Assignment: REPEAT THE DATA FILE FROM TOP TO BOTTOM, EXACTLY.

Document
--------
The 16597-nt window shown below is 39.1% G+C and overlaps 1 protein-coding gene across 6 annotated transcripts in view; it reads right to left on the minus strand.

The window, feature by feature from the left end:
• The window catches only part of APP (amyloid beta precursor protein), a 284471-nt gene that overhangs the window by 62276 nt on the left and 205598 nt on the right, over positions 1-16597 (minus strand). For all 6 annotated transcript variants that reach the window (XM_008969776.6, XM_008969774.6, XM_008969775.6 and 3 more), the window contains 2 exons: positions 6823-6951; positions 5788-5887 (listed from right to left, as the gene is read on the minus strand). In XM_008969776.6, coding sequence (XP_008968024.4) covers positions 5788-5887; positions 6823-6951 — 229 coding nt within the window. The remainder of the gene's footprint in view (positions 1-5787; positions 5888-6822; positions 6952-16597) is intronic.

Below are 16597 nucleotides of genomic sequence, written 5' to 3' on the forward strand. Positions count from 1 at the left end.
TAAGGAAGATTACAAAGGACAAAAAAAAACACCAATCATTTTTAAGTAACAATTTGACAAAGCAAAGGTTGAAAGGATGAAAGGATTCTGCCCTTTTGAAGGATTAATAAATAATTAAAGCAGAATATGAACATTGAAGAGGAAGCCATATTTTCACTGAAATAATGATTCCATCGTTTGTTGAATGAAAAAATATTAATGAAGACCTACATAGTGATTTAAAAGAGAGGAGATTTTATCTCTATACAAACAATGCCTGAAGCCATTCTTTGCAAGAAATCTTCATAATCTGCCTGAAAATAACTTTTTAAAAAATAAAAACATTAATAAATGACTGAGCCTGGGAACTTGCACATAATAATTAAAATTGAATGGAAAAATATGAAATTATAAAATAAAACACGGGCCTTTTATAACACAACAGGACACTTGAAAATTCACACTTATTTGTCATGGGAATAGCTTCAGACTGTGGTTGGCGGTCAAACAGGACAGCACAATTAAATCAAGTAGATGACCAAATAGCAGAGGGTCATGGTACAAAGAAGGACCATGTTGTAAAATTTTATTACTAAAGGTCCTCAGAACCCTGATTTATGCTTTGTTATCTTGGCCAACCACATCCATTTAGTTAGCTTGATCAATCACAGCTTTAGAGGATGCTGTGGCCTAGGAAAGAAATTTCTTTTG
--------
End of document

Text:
The 16597-nt window shown below is 39.1% G+C and overlaps 1 protein-coding gene across 6 annotated transcripts in view; it reads right to left on the minus strand.

The window, feature by feature from the left end:
• The window catches only part of APP (amyloid beta precursor protein), a 284471-nt gene that overhangs the window by 62276 nt on the left and 205598 nt on the right, over positions 1-16597 (minus strand). For all 6 annotated transcript variants that reach the window (XM_008969776.6, XM_008969774.6, XM_008969775.6 and 3 more), the window contains 2 exons: positions 6823-6951; positions 5788-5887 (listed from right to left, as the gene is read on the minus strand). In XM_008969776.6, coding sequence (XP_008968024.4) covers positions 5788-5887; positions 6823-6951 — 229 coding nt within the window. The remainder of the gene's footprint in view (positions 1-5787; positions 5888-6822; positions 6952-16597) is intronic.

Below are 16597 nucleotides of genomic sequence, written 5' to 3' on the forward strand. Positions count from 1 at the left end.
TAAGGAAGATTACAAAGGACAAAAAAAAACACCAATCATTTTTAAGTAACAATTTGACAAAGCAAAGGTTGAAAGGATGAAAGGATTCTGCCCTTTTGAAGGATTAATAAATAATTAAAGCAGAATATGAACATTGAAGAGGAAGCCATATTTTCACTGAAATAATGATTCCATCGTTTGTTGAATGAAAAAATATTAATGAAGACCTACATAGTGATTTAAAAGAGAGGAGATTTTATCTCTATACAAACAATGCCTGAAGCCATTCTTTGCAAGAAATCTTCATAATCTGCCTGAAAATAACTTTTTAAAAAATAAAAACATTAATAAATGACTGAGCCTGGGAACTTGCACATAATAATTAAAATTGAATGGAAAAATATGAAATTATAAAATAAAACACGGGCCTTTTATAACACAACAGGACACTTGAAAATTCACACTTATTTGTCATGGGAATAGCTTCAGACTGTGGTTGGCGGTCAAACAGGACAGCACAATTAAATCAAGTAGATGACCAAATAGCAGAGGGTCATGGTACAAAGAAGGACCATGTTGTAAAATTTTATTACTAAAGGTCCTCAGAACCCTGATTTATGCTTTGTTATCTTGGCCAACCACATCCATTTAGTTAGCTTGATCAATCACAGCTTTAGAGGATGCTGTGGCCTAGGAAAGAAATTTCTTTTG